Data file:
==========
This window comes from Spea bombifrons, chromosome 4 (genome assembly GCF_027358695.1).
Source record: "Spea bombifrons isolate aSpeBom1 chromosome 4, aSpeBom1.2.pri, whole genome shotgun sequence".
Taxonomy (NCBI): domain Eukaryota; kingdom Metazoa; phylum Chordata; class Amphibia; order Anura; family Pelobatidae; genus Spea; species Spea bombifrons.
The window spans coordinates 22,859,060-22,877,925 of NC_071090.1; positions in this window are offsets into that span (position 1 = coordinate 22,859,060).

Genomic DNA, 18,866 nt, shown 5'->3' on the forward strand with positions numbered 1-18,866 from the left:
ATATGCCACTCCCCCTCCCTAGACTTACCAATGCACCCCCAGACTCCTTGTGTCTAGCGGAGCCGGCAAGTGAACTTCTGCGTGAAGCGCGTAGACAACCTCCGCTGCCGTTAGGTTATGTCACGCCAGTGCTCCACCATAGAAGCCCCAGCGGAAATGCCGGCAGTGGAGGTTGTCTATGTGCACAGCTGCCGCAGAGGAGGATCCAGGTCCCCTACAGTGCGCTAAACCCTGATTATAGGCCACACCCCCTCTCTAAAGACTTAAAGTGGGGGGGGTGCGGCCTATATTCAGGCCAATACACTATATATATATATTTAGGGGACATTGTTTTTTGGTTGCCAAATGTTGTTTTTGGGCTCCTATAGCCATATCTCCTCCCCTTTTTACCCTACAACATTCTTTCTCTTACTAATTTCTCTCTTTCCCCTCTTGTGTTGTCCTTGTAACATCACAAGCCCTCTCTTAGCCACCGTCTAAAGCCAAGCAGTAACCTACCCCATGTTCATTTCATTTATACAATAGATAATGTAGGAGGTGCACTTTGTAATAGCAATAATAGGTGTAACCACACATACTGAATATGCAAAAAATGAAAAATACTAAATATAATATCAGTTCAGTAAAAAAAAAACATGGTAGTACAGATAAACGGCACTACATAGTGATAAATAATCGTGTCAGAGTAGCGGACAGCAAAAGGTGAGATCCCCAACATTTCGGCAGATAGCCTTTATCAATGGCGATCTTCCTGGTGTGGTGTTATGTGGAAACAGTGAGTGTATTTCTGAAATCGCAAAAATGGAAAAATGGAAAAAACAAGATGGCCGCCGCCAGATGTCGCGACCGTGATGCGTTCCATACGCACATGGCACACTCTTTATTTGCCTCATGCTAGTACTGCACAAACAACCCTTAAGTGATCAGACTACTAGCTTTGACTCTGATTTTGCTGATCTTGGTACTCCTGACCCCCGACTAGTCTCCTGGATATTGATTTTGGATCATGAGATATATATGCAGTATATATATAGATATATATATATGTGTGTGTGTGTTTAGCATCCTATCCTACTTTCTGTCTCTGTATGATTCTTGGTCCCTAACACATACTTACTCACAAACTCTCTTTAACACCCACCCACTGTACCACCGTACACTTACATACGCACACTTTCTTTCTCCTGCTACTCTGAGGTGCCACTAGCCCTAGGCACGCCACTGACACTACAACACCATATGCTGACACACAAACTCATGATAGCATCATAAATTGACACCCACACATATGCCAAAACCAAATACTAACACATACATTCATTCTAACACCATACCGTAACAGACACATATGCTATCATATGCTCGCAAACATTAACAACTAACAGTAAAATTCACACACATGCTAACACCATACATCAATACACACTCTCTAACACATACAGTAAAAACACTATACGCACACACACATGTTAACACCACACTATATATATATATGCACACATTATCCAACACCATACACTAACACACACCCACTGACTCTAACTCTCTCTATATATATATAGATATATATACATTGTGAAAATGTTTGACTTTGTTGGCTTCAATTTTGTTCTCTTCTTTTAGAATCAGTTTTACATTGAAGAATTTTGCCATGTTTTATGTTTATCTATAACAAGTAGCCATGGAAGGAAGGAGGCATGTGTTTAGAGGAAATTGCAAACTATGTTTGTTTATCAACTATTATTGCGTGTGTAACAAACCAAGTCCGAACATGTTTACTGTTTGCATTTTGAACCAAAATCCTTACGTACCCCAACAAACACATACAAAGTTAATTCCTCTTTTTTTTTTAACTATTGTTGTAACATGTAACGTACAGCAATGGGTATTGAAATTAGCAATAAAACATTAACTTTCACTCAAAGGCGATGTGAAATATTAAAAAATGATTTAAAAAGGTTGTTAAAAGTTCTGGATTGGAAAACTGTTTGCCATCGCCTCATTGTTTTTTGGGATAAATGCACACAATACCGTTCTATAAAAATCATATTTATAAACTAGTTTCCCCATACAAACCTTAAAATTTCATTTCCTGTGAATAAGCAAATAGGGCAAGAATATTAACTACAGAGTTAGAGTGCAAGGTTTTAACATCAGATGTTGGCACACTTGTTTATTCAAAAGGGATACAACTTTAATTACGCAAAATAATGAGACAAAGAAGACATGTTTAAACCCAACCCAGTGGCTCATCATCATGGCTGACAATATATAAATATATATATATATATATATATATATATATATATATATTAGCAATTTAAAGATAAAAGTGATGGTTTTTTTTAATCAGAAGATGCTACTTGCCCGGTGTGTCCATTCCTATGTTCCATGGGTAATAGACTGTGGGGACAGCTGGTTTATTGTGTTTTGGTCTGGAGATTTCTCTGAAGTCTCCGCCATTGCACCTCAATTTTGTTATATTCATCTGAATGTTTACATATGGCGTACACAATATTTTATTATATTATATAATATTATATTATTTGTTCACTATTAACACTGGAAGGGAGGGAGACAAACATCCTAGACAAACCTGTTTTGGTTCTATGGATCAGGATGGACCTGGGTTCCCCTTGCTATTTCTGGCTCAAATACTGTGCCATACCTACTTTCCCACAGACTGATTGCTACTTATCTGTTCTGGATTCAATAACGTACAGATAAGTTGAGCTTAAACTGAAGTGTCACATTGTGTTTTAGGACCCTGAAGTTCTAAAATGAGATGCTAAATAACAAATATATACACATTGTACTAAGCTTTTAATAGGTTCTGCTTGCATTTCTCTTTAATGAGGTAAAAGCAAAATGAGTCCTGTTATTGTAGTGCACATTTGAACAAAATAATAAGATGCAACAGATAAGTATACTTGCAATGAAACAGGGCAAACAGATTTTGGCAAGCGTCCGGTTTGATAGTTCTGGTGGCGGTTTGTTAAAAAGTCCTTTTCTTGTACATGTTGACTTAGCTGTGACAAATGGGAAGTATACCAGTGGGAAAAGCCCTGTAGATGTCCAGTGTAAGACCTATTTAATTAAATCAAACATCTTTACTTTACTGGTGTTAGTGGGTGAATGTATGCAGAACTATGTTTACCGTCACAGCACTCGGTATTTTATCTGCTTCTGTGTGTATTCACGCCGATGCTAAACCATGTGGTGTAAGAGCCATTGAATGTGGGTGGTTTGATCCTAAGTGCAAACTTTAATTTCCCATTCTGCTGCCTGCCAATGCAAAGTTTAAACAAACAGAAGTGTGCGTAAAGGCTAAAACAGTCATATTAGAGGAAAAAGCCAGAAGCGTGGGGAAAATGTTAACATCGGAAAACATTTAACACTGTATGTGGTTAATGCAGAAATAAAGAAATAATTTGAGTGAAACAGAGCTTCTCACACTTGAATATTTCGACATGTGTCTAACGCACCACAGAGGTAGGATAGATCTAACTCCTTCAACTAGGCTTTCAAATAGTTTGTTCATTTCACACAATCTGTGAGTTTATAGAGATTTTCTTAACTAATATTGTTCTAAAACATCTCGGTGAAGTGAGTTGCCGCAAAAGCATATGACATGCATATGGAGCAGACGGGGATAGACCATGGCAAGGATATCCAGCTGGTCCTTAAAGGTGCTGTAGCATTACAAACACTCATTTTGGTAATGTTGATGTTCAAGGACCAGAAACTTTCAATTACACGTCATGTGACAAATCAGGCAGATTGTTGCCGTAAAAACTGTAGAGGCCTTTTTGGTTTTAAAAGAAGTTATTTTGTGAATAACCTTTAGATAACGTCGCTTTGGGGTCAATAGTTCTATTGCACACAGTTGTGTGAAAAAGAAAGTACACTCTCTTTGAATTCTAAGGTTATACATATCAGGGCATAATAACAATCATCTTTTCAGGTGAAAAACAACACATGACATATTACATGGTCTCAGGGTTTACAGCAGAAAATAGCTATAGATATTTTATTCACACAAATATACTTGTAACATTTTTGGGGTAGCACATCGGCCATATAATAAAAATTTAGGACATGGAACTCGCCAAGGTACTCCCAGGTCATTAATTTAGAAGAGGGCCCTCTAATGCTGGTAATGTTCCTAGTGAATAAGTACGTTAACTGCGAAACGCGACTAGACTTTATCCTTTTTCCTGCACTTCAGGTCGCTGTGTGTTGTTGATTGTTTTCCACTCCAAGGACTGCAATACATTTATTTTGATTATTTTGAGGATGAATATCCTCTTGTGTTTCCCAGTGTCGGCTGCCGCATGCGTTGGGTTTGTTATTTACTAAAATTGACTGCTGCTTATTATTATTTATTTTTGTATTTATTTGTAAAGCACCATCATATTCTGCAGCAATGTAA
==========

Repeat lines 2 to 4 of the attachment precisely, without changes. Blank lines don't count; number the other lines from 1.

Source record: "Spea bombifrons isolate aSpeBom1 chromosome 4, aSpeBom1.2.pri, whole genome shotgun sequence".
Taxonomy (NCBI): domain Eukaryota; kingdom Metazoa; phylum Chordata; class Amphibia; order Anura; family Pelobatidae; genus Spea; species Spea bombifrons.
The window spans coordinates 22,859,060-22,877,925 of NC_071090.1; positions in this window are offsets into that span (position 1 = coordinate 22,859,060).